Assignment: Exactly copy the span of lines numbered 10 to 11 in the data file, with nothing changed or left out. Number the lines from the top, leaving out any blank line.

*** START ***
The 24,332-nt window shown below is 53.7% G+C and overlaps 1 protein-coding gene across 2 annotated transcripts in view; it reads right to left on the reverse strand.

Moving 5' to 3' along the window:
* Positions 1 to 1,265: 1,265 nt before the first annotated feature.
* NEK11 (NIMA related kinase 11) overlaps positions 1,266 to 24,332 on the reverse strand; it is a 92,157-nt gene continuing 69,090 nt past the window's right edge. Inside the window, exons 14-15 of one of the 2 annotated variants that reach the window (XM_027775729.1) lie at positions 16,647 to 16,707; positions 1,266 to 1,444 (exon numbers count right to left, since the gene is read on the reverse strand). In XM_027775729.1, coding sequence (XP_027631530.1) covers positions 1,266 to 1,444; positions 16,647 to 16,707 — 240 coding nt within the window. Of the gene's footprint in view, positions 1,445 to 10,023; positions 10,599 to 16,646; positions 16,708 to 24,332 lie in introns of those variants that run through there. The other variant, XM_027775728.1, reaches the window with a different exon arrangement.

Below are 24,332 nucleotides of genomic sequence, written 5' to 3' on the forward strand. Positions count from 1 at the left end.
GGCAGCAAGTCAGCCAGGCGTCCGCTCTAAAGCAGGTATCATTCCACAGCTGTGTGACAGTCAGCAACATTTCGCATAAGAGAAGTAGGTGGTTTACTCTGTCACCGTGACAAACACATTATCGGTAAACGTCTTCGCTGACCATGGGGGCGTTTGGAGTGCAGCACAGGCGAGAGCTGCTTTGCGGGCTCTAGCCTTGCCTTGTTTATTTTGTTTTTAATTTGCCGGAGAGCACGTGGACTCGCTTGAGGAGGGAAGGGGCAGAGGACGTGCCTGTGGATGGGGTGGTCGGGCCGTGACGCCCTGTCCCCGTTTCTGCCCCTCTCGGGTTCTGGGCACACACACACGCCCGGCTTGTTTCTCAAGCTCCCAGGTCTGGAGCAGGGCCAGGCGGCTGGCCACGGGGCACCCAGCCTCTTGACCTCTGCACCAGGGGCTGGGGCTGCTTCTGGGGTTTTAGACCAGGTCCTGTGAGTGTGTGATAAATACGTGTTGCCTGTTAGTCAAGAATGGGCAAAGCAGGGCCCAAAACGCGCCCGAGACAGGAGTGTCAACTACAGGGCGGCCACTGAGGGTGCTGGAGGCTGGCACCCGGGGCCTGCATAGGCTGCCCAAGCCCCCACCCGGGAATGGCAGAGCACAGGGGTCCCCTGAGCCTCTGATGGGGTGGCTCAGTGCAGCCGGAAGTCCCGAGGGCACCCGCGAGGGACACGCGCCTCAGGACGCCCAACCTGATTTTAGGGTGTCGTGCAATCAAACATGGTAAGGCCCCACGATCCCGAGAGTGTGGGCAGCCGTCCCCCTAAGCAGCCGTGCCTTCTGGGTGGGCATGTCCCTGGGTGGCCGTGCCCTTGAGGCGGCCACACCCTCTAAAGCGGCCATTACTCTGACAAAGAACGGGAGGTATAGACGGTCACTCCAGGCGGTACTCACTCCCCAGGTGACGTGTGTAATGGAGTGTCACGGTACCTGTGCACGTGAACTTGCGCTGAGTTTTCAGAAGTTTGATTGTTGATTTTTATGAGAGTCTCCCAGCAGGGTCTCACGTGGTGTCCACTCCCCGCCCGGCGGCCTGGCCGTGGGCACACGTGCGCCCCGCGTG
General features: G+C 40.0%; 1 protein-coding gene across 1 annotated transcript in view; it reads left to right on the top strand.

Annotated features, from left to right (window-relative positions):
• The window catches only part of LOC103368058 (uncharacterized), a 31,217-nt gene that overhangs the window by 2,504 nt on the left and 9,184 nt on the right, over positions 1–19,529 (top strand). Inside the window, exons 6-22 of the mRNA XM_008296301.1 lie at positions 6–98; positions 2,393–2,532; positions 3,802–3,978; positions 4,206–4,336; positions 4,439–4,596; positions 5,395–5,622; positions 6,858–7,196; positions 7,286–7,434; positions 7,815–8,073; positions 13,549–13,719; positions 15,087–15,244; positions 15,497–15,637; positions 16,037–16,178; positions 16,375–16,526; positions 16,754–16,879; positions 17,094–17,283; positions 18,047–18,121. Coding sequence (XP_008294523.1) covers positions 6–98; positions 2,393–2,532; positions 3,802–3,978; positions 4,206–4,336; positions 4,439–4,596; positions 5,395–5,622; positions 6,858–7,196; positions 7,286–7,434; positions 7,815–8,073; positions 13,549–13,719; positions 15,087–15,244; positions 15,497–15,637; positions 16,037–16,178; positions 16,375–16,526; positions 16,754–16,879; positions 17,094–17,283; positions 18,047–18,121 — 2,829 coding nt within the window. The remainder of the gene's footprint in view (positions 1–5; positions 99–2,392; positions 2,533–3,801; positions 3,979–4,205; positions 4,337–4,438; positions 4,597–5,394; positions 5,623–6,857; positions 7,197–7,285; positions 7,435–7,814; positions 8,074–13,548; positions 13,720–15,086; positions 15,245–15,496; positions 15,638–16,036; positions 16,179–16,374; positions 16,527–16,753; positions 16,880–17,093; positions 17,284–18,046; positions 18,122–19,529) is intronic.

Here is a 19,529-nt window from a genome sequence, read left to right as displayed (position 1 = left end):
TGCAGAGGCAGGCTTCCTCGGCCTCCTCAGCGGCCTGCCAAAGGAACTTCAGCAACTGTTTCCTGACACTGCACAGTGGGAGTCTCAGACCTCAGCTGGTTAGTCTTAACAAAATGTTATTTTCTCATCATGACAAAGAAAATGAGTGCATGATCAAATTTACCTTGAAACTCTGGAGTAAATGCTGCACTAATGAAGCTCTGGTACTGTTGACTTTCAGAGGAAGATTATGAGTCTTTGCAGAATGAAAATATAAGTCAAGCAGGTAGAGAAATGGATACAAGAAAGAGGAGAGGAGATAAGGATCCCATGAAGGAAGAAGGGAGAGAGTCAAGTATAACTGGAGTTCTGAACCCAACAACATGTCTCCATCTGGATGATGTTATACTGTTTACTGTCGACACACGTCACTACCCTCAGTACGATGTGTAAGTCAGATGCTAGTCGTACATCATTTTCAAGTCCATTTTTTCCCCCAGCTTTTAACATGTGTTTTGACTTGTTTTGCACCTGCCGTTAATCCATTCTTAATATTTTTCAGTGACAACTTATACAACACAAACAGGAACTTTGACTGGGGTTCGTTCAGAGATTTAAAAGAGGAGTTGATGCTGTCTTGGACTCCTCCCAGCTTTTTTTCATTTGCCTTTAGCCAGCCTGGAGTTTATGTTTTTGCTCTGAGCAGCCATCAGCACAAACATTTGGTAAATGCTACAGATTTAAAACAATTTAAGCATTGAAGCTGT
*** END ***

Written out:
Here is a 19,529-nt window from a genome sequence, read left to right as displayed (position 1 = left end):
TGCAGAGGCAGGCTTCCTCGGCCTCCTCAGCGGCCTGCCAAAGGAACTTCAGCAACTGTTTCCTGACACTGCACAGTGGGAGTCTCAGACCTCAGCTGGTTAGTCTTAACAAAATGTTATTTTCTCATCATGACAAAGAAAATGAGTGCATGATCAAATTTACCTTGAAACTCTGGAGTAAATGCTGCACTAATGAAGCTCTGGTACTGTTGACTTTCAGAGGAAGATTATGAGTCTTTGCAGAATGAAAATATAAGTCAAGCAGGTAGAGAAATGGATACAAGAAAGAGGAGAGGAGATAAGGATCCCATGAAGGAAGAAGGGAGAGAGTCAAGTATAACTGGAGTTCTGAACCCAACAACATGTCTCCATCTGGATGATGTTATACTGTTTACTGTCGACACACGTCACTACCCTCAGTACGATGTGTAAGTCAGATGCTAGTCGTACATCATTTTCAAGTCCATTTTTTCCCCCAGCTTTTAACATGTGTTTTGACTTGTTTTGCACCTGCCGTTAATCCATTCTTAATATTTTTCAGTGACAACTTATACAACACAAACAGGAACTTTGACTGGGGTTCGTTCAGAGATTTAAAAGAGGAGTTGATGCTGTCTTGGACTCCTCCCAGCTTTTTTTCATTTGCCTTTAGCCAGCCTGGAGTTTATGTTTTTGCTCTGAGCAGCCATCAGCACAAACATTTGGTAAATGCTACAGATTTAAAACAATTTAAGCATTGAAGCTGT